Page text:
I like your result table–that would work well for any time someone invokes a magic item via Wield (e.g., rings, scrolls, wand, etc.). If you’re just a schlep with Wield, that’s the table you use. If you’re an actual spell-caster, maybe you get to use the result table for powers (CB/12)?

  6. July 27th, 2011 at 19:28 | #6

    @deimos3428 : Could it be the original thief have come to be precisely so one could play a skill-based role in a class-based game?

    Seems like a natural urge. It’s probably hindsight, but I could see wanting to create a thief if B/X didn’t have one. Or would I just have tricked out the halfling to Make-a-Bilbo?

  7. deimos3428
    July 27th, 2011 at 21:14 | #7

    @Erin: If B/X were lacking a thief, I think you (especially you!) would have wanted to make something “miscellaneous”, and that something would most likely consist of a set of skills as the thief class ultimately did. But I’m not so sure the thief class itself was a foregone conclusion. It could have gone any number of ways.

  8. July 27th, 2011 at 21:44 | #8

    @deimos3428 : Yeah, I’m trying to think of what would have motivated me to go that route, and I think it would have been along the lines of having someone in the dungeon good at opening locked chests and doors, sneaking up on monsters, and finding traps. Once you have those, then you’re saying, “Hey, this is a sneaky guy…how about adding pick pockets and hide?”

    Interestingly, Moldvay allows any PC to find a trap at 1-in-6 (dwarfs 2-in-6; B22), which actually makes a 1st-level thief worse at finding traps until achieving 3rd-level. Go figure.

    Anyone know the Elder Secrets of the thief class? Like what LBB supplement did it first show up in?

  9. Greg MacKenzie
    July 28th, 2011 at 10:56 | #9

    Your Lich Lord shall provide the answer…supplement I Greyhawk. That’s when they went from d6 for everything to the different hit dies for each character and variable weapon damage. The MU now had d4 hit points, and may Gygax roast in the pits of Orcus for that one.

    Actually, I “never” understood the hit point system. A life is a life to me, the armor should have been “protective”. Chimera’s armor works better than the old system!

    I’m not sure if you’ll glean much from supplement I with regard to the thief, I’ll take a look myself.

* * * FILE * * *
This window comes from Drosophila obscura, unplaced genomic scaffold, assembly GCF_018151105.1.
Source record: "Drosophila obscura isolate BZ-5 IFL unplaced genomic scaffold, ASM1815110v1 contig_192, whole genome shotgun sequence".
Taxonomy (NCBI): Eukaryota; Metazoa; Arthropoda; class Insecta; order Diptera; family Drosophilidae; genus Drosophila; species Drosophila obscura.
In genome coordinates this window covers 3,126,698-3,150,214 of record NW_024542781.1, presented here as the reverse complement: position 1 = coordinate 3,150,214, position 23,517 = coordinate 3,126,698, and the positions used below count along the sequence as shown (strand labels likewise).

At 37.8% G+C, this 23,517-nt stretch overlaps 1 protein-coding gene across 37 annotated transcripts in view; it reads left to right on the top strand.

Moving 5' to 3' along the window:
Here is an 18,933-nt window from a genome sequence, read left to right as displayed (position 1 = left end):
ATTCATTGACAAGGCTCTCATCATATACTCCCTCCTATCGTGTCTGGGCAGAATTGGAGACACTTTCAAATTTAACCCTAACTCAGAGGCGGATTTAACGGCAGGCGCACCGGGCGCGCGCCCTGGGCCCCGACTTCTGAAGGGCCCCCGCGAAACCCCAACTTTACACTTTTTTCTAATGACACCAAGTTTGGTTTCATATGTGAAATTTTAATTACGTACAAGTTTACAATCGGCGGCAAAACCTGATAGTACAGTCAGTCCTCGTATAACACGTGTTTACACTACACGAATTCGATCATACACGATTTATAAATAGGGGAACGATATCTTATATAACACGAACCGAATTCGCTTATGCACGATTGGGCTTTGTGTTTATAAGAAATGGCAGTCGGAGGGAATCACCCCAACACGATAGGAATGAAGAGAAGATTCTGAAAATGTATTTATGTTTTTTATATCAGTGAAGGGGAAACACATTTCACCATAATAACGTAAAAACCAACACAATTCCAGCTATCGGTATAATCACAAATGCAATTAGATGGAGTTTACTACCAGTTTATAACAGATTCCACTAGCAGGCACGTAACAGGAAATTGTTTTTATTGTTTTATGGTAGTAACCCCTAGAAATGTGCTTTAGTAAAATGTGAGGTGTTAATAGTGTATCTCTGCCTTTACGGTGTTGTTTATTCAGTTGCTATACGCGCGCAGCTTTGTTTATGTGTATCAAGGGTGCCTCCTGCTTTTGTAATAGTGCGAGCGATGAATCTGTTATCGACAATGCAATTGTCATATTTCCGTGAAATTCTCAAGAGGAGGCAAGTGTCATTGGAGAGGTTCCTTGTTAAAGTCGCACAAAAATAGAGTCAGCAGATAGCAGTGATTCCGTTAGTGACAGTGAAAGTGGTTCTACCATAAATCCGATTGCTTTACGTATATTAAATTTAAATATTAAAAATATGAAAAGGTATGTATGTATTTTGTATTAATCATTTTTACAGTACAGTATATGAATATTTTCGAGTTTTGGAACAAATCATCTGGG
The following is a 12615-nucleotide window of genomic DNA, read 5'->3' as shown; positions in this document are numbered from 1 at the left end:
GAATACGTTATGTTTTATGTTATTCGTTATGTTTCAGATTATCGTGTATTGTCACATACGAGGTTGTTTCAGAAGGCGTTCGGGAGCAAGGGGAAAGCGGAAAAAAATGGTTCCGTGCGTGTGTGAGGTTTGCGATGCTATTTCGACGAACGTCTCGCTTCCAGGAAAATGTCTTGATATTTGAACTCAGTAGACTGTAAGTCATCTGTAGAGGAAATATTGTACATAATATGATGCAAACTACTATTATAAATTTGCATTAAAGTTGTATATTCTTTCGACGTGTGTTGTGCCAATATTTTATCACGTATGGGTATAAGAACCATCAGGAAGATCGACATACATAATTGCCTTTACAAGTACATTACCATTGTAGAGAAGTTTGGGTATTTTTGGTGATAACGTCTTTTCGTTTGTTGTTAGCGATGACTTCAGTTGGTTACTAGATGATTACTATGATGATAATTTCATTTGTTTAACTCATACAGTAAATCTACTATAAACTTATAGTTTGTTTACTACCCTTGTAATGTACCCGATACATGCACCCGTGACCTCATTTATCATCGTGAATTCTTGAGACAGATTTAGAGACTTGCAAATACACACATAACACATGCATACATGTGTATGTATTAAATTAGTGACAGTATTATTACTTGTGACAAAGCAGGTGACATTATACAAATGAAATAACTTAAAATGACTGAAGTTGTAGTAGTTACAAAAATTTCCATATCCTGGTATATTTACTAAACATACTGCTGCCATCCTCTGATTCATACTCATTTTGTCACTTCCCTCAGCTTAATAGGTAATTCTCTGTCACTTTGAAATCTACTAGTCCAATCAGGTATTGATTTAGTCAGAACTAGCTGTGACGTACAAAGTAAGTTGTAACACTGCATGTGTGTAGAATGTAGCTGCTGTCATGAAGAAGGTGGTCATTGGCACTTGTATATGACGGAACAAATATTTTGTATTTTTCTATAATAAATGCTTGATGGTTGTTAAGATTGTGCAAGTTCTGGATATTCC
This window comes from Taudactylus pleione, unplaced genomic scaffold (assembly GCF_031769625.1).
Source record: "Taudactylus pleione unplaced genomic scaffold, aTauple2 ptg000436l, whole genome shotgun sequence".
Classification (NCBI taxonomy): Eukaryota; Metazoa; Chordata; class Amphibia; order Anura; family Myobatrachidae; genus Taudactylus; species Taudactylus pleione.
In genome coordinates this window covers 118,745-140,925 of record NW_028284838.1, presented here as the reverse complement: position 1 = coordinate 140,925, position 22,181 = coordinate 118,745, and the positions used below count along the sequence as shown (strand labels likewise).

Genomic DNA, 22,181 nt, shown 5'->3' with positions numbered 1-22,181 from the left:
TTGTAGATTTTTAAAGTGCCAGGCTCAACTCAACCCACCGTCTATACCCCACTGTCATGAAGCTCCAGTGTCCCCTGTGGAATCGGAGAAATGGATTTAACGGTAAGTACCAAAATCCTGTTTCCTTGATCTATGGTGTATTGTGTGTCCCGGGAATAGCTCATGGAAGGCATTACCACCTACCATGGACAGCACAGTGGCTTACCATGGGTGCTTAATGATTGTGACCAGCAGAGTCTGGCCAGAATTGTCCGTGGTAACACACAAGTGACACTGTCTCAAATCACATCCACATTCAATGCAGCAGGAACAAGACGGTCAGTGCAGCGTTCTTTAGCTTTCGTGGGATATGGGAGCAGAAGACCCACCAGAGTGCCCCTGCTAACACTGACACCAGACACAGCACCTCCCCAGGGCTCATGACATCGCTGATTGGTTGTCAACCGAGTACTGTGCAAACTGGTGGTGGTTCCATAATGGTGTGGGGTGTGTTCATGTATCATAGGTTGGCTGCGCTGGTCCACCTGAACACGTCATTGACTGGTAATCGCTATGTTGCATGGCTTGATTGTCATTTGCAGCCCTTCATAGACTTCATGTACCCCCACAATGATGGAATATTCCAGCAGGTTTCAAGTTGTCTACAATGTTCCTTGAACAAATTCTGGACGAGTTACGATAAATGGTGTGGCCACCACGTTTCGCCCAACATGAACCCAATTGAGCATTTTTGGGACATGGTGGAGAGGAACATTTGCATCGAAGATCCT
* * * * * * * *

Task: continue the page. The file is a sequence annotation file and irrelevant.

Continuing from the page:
10. July 28th, 2011 at 18:09 | #10

    Yeah, there’s no explanation of why such a character exists or what they are supposed to be, although the do mention Hobbits and give a bonus if a Hobbit is a thief. Crooked thieves may be hired by the lawful for a lawful purpose…


  11. July 28th, 2011 at 19:45 | #11

    @Greg MacKenzie : The MU now had d4 hit points, and may Gygax roast in the pits of Orcus for that one.

    And a day after his birthday, no less. You’re a spiteful lich!

    Thanks for checking on this. I think my next stop is to peruse old DRAGON mags and see if there’s any exposition (which I’ll share upon discovery). Maybe Strategic Review…Supplement I was what? 1975? What do I know? I only got 40% on the Gygax Quiz.

    Glad to hear you like Chimera armour–we’re of the same mind there. ;)

    UPDATE: Just checked the DRAGON archive – no mention of the genesis of the thief class that I can find. The first mention of “thief” is in DRAGON #1 (June 1976) in a piece titled LANGUAGES or, Could you repeat that in Auld Wormish? about reading languages (which (IIRC) is a thief ability in AD&D, but not B/X). I couldn’t find anything in Strategic Review, but that doesn’t mean it isn’t there…anyone have some insight?

  12. deimos3428
    July 28th, 2011 at 23:35 | #12

    The first print of Greyhawk came out in Feb 1975, right after the 2nd printing of the OD&D set. So the thief predates DRAGON by more than a year, and was a very early addition to the game.

    There is no special note in OD&D on the thief’s ability to find traps, only to remove them. It would seem the oddity you mentioned above occurred when they merged it with remove traps in AD&D/Basic, and kept the same percentages.

  13. deimos3428
    July 28th, 2011 at 23:40 | #13

    Some other spotty info here. The thief may not be a Gygaxian invention at all, but something he imported.